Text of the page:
T: Amazing Husband ST: Three-year-old Wonder Prof. G: Advisor I Prof. C: Advisor II Julie: Stylish Sister Rob: Awesome Brother Belle: Our Cat Bill: Grumbling BIL Rita: Uncomplicated SIL SMU: Smallish Midwestern University Doctoral University: where I got my Ph.D.
Drop Me A Line
academeblog AT gmail.com
Quote of the Day
Sunday, July 09, 2006
My Dad once described his life as being "slathered" with blessings. When he said that, I laughed out loud because it's just such a funny use of the word "slathered." You slather butter on bread or mortar on bricks, but slathering blessings on someone struck me as terribly funny. But then again, the word conveys a ridiculous quantity, an overwhelming quantity of whatever is being slathered. And so I suppose if one is being slathered with blessings, that's a very good thing.
This weekend, I was slathered with friendship.
It began on Friday, when we decided to have an impromptu party on our cul-de-sac. I was a little worried that no one would be able to come, since everyone literally had about half an hour's notice. But I should have known better: I live in the greatest neighborhood EVER. Nearly everyone came out, hauled their grills out onto their driveways and brought coolers full of beer, sodas, and juice boxes for the kids. I made a cake, there were bags and bags of chips, and everyone had something to grill: bratwursts, hamburgers, bacon-wrapped turkey breasts. Between my house and my neighbor's house there is a large, shady area of lawn, and we set up a dozen lawn chairs there plus a few blankets for the babies. It was incredibly fun, for the adults and the children. We counted fifteen children, ranging in ages from 5 months to 11 years. Most of the kids, ST included, were running like maniacs around the cul-de-sac, playing tag and riding bikes, screaming back and forth to each other. (We had blocked the cul-de-sac off with one of our cars so the kids could play safely in the street.) All of my good friends were there, including Ben and Corinne, who used to live on our cul-de-sac before they moved a block away. We were all up and laughing until around 11:30pm, when the kids literally started collapsing from fatigue around us.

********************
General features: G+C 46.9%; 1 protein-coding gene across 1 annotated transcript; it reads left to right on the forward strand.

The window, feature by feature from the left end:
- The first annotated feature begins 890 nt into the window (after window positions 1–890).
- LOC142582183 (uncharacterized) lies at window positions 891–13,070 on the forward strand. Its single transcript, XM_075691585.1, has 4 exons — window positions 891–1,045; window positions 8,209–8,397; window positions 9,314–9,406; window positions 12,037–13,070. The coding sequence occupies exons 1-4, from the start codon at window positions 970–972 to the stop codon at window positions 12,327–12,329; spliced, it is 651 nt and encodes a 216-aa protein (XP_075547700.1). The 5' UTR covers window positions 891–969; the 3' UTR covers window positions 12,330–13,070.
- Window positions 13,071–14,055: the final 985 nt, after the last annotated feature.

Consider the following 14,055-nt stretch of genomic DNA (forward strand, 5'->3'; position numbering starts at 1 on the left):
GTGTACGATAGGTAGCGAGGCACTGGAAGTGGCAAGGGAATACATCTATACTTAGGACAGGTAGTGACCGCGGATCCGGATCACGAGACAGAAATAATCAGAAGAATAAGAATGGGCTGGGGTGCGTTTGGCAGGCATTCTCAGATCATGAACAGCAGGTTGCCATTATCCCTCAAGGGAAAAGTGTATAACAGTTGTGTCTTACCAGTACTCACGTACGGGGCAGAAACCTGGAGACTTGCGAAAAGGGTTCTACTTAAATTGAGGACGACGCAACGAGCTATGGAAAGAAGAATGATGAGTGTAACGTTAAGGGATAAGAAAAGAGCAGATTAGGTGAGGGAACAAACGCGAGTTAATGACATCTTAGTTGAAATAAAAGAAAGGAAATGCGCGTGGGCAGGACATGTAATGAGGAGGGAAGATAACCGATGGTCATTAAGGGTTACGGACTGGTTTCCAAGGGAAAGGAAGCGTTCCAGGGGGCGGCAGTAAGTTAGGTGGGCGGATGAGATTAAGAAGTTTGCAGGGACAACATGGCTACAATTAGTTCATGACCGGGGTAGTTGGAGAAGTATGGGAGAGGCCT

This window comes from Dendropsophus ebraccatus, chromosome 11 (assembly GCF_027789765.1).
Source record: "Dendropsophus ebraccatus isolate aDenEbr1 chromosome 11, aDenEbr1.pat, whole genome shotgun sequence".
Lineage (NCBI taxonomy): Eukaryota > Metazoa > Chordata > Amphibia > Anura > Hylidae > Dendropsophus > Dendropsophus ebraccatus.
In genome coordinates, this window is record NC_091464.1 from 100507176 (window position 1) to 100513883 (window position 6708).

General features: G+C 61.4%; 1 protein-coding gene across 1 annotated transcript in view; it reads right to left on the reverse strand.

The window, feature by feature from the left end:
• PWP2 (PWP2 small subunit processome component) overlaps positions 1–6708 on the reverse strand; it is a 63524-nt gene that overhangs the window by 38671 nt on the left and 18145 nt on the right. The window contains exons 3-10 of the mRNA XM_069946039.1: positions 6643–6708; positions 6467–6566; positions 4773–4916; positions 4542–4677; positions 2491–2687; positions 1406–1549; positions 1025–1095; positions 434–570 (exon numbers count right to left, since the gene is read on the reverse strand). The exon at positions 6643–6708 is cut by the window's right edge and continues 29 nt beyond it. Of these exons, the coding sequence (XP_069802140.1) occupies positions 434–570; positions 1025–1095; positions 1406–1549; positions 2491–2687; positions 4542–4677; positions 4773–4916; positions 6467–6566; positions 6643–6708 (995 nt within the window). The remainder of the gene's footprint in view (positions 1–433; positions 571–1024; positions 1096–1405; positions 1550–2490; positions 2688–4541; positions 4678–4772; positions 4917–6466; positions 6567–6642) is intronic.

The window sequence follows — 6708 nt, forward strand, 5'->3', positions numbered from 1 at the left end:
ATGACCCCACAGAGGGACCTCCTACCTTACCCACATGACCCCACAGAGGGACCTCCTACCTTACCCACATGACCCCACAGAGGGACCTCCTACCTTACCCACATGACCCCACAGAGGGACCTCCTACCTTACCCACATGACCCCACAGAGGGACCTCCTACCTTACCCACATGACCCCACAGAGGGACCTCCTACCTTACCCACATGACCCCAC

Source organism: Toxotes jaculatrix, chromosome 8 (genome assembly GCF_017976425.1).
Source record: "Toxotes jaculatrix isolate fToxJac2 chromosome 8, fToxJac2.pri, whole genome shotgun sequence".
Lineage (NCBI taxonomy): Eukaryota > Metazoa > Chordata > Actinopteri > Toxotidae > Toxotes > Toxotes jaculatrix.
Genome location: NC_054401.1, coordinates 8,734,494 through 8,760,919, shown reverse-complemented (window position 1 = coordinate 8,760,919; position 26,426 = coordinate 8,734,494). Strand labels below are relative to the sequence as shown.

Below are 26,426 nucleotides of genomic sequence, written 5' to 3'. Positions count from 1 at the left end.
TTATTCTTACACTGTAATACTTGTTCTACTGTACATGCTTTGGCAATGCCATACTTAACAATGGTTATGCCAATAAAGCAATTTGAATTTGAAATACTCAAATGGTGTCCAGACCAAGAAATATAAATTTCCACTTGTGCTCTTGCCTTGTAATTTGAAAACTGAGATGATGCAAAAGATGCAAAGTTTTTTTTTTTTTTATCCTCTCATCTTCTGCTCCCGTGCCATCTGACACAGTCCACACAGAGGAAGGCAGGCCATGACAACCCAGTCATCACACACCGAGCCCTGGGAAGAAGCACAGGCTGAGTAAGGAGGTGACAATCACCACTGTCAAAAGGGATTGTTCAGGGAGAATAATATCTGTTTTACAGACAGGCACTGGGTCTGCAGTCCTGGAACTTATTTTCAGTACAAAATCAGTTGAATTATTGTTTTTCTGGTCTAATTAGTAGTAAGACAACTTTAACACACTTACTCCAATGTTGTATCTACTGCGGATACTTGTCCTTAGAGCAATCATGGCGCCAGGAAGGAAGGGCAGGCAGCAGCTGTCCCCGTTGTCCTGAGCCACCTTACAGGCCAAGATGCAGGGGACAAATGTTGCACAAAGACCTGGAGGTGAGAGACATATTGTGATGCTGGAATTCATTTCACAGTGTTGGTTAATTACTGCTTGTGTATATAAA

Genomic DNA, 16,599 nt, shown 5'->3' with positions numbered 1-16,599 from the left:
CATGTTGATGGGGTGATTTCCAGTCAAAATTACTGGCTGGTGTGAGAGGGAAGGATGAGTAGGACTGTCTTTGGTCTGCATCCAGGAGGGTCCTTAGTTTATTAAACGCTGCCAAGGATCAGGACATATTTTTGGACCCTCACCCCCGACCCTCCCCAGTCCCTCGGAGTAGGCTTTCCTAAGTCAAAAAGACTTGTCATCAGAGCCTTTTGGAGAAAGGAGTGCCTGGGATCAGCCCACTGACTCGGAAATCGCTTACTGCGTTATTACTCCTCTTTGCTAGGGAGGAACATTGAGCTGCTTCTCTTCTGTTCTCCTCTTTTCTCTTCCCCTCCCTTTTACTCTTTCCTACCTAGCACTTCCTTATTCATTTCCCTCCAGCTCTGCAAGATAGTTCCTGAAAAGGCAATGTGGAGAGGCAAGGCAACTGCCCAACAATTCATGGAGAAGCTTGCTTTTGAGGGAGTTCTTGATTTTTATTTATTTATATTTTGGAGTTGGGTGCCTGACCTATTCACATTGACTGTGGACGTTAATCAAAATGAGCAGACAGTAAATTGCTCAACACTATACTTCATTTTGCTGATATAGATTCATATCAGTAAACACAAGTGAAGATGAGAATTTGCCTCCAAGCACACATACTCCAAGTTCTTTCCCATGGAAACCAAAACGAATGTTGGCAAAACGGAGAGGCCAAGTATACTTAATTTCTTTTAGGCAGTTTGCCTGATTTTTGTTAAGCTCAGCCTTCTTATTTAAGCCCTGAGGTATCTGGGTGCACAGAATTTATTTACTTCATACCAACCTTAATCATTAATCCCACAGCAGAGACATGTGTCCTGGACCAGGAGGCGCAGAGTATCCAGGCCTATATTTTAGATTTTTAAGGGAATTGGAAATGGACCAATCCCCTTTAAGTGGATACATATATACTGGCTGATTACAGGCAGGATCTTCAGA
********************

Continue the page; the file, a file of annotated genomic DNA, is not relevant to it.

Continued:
T and I spent most of Saturday packing up the house, disassembling furniture like bed frames and emptying drawers. That night, the seven members of our monthly supper club came over for our final meeting, and the theme was "Grill It!" Everyone, including the couple in charge of the salad and the couple in charge of dessert, had to use only the grill to prepare their food. We made potato and Polska Kielbasa kabobs as the main course, and everyone again sat outside on the lawn to chat and reminisce about the three years we've been meeting as a supper club. It was a lovely ending to our participation in a group that has provided us with so much good food and good conversation.
Tonight, Sunday night, T and I were invited to Prof. G.'s house for supper, along with Prof. C. and his wife. It was such a lovely time, and I'm very proud of myself for not tearing up even once at the thought of not seeing Profs. G. and C. on a regular basis anymore. We had a delightful meal and even more delightful conversation. The best part about it, though, was that there were three distinct generations present at the table, and we were all having so much fun learning each other's perspectives on various things. The evening ended with a lovely photograph of me with my dissertation advisors, and me giving them each a card. I had to do something for them, and so I put into words just how much they have meant to me and how much I appreciate how they've expertly guided me through graduate school. "In these cards I've written all the things I want to tell you but will cry if I tell you in person," I said. And it's true.
Now I'm in my messy house again, feeling very blessed indeed. Slathered, even.